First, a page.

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Published on Jun 20, 2017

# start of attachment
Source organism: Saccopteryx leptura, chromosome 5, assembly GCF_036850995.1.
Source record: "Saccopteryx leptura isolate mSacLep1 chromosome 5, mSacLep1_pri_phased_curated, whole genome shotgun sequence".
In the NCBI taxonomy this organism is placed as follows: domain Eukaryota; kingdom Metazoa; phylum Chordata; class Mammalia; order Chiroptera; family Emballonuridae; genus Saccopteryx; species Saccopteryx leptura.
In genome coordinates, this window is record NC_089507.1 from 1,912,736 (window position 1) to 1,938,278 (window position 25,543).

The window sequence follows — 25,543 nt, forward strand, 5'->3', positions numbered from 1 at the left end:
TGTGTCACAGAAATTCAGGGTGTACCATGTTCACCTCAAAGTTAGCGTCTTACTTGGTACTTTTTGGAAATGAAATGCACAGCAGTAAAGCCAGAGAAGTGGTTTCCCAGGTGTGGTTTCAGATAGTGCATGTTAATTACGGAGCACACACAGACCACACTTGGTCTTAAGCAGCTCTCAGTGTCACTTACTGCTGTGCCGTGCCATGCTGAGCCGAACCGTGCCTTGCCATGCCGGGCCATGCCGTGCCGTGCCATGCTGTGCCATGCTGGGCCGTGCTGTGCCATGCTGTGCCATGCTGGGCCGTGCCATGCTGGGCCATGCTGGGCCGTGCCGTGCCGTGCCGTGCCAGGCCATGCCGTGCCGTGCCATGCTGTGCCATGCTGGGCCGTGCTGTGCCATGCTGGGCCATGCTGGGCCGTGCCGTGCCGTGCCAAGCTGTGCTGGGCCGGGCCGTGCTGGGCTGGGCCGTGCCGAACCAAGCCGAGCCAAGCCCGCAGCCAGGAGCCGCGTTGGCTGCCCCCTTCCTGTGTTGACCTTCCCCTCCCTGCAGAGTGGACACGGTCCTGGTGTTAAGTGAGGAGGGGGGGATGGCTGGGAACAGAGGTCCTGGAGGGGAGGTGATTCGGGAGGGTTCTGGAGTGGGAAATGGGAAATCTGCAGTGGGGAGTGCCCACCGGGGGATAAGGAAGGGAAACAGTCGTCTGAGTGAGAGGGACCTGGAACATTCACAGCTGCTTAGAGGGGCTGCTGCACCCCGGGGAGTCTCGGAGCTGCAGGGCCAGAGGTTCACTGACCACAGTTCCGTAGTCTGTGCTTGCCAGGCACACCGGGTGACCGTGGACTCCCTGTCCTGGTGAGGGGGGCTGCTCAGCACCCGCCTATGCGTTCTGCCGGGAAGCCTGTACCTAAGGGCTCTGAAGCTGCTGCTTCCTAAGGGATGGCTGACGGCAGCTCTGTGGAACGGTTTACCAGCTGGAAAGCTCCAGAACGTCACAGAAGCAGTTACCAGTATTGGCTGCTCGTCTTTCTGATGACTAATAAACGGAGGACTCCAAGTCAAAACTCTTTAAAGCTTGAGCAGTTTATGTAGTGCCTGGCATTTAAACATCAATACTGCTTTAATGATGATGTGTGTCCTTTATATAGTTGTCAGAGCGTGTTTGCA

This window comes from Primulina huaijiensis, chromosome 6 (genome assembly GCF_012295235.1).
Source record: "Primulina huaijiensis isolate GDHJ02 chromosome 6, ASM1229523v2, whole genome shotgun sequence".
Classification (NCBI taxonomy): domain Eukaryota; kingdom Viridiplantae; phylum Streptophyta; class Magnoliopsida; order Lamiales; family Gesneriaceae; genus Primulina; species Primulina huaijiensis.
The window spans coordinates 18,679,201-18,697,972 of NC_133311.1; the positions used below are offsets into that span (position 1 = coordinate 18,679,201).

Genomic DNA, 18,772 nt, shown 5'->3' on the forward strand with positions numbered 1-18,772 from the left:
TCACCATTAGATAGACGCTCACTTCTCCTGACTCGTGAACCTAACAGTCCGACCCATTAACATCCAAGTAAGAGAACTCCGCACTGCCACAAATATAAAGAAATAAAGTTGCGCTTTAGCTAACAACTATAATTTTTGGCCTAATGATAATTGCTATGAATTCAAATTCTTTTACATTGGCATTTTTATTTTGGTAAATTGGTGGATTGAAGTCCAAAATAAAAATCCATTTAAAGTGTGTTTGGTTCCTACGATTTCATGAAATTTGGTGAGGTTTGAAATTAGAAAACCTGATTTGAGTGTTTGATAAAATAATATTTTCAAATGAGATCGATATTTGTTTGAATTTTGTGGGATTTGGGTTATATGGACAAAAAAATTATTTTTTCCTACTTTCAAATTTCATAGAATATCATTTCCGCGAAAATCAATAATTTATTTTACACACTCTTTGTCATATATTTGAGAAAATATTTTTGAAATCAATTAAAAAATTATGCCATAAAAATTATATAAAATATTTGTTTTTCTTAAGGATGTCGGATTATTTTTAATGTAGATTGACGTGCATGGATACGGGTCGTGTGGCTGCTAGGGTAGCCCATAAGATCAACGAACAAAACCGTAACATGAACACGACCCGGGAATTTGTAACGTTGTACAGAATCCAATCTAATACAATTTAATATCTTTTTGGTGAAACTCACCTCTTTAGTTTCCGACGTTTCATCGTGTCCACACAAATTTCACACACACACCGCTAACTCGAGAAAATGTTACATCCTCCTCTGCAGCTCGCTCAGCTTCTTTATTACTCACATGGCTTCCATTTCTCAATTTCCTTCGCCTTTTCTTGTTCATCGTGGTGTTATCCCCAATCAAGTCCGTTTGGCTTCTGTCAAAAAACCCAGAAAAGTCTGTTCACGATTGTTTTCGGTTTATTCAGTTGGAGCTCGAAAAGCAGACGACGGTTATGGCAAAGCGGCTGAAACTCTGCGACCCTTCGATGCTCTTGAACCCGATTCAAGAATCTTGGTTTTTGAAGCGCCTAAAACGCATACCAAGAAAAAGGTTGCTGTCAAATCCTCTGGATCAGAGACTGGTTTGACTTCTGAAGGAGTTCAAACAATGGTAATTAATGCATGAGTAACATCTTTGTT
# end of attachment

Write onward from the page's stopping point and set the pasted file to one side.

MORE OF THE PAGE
The Steady but Unremarkable Clement Attlee App verry good https://play.google.com/store/apps/de... John Bew, Citizen Clem: A Biography of Attlee London: Riverrun, 2016), 668 pp, 3000 CLEMENT ATTLEE was blessed by good fortune Wounded at Gallipoli, he survived the military disaster while many of his comrades never left the battlefield When an ailing George Lansbury relinquished the leadership of the Labour Party in 1935, Attlee—virtually alone among Labour’s senior front-benchers to survive the electoral wipeout that the party had suffered four years earlier—was easily elected to replace him When the British public, haunted by visions of the unemployment and homelessness that characterized the aftermath of the Great War, turned away from Winston Churchill and abandoned the Conservatives in the 1945 election, Attlee, still Labour’s leader despite numerous attempts to unseat him, assumed the prime ministership in the great man’s place And as a prime minister surrounded by an exceedingly talented group of cabinet colleagues, ranging from the hardline Socialists Stafford Cripps and the rabble-rousing Nye Bevan to Herbert Morrison and Ernest Bevin on Labour’s right, he was able to overhaul Britain’s social system while replacing its empire with a loose collection of its former colonies and dominions, which was termed the British Commonwealth now called simply “the Commonwealth”) In Citizen Clem: A Biography of Attlee, John Bew, an acclaimed historian and professor at King’s College London, has produced a biography that would have readers believe that Attlee’s career was more a product of his talent than of good luck He argues that patriotism and pragmatism, rather than ideology, motivated Attlee throughout his professional life, and led to his success Neither patriotism nor pragmatism necessarily mark one out for greatness, however, and they certainly did not in Attlee’s case